Wednesday, July 18, 2007

Energy prices to remain high

That's the verdict, at least, of a few recent news items.

First of all, the National Petroleum Council released a study (pdf of execsum here) which projected continued energy demand growth which will require the use of every available energy resource, dirty and clean -- very interestingly, they made a strong endorsement of energy efficiency as an energy source.

Secondly, this news that Goldman Sachs is projecting $95 per barrel oil by the end of the year, unless OPEC and other suppliers significantly boost output. Now, oil is just one energy source with limited direct impacts on many clean energy technology markets.

But thirdly, word came out that electricity consumption in Europe is continuing to expand at the same pace as GDP, despite significant efforts to promote efficiency improvements. And in the U.S., Citibank is advising their investor clients to abandon coal industry investments -- for a number of reasons including expectations of continued pressure to reduce carbon emissions.

It's a good time to already have a head start "up the learning curve". But caution, as always, is still warranted.

Cleantech VC deals so far this week:
  • Boston-area waste-to-energy startup Ze-Gen announced a $4.5mm Series A led by Flagship Ventures and including participation by VantagePoint Venture Partners.
  • SAGE Electrochromics, which has developed windows with the capability to quickly darken (to block light and heat, for significant energy savings) or clear up (for visibility) announced a $16mm Series B, led by Good Energies. Applied Ventures and Bekaert also participated in the round. The deal includes provisions for an additional $13mm in financing.
  • VentureWire reported that ImageTree, which is developing technology for forest inventory and management, has taken in $2mm in debt financing from BlueCrest Capital. The company's technology has applications in sustainable forestry and potentially for land-based carbon sequestration project monitoring.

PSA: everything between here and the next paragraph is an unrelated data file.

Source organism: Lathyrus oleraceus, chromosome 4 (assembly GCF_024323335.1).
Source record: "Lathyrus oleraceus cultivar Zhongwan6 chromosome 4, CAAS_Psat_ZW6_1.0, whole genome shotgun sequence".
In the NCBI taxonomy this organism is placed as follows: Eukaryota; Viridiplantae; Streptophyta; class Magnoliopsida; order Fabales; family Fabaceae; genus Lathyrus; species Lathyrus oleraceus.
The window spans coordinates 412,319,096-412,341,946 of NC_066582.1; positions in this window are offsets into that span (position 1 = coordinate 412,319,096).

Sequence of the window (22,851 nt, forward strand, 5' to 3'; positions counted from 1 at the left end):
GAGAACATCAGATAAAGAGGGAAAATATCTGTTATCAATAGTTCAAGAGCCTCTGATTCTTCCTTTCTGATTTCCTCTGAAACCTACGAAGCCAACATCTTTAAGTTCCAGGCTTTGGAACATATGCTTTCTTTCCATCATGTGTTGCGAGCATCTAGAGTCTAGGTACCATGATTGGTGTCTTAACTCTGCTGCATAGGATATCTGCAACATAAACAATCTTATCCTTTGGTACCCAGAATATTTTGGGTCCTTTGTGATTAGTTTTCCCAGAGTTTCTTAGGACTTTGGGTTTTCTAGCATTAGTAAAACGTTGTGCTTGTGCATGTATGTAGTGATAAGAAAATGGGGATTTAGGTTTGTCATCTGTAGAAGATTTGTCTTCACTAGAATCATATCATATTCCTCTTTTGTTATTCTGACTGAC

• UK-based Metalysis, which has proprietary technology for the production of specialty metals (for a number of applications including some in cleantech areas), raised a GBP 13mm round of financing from Environmental Technologies Fund, 3i, QinetiQ, Seven Spires, Chord Capital and Cambridge Capital Group.
Other news and notes: Most of this is outside of any VC's investment horizon, but it's a fascinating vision... Here's a useful presentation (note: link opens a pdf) describing Virgin Fuels' investment strategy, for those interested... Another relevant bplan competition -- the Oxford University 21st Century Challenge... Yet another article on why watertech is poised to attract VCs -- but VCs are having a tough time finding backable ventures (calling all entrepreneurs, we need you in watertech!!!)... Perhaps an unexpected problem for centralized utility-scale PV developers... Finally, your tax dollars at work, on a pretty nifty tech idea.

REMINDER for tomorrow's REBN-East networking event:
July 19th, at Flat Top Johnny's in Kendall Square, 6:30pm.
(Sponsored by Flagship Ventures)


Anonymous Anonymous said...

just passing this along re: The NPC report...

---------- Forwarded message ----------

Dear Friends of The Oil Drum,

I wanted to bring to your attention Stuart Staniford's post with his concerns in response to the National Petroleum Council's report released today, as well as some of our other recent posts.

Stuart writes in "The National Petroleum Council Report:"

"...the NPC put together a team who have a track record of being relentlessly overoptimistic, and the absolute trailing edge of concern about oil supply issues. What did they have to say? So, we could summarize this as "Peak oil is nowhere in sight; we think we can continue to grow oil supply in coming decades as we have in recent decades, but it's getting trickier and you a) better be prepared to grant all our various requests for assistance in pulling it off, and b) should start trying to use less of our products in case we can't quite manage it".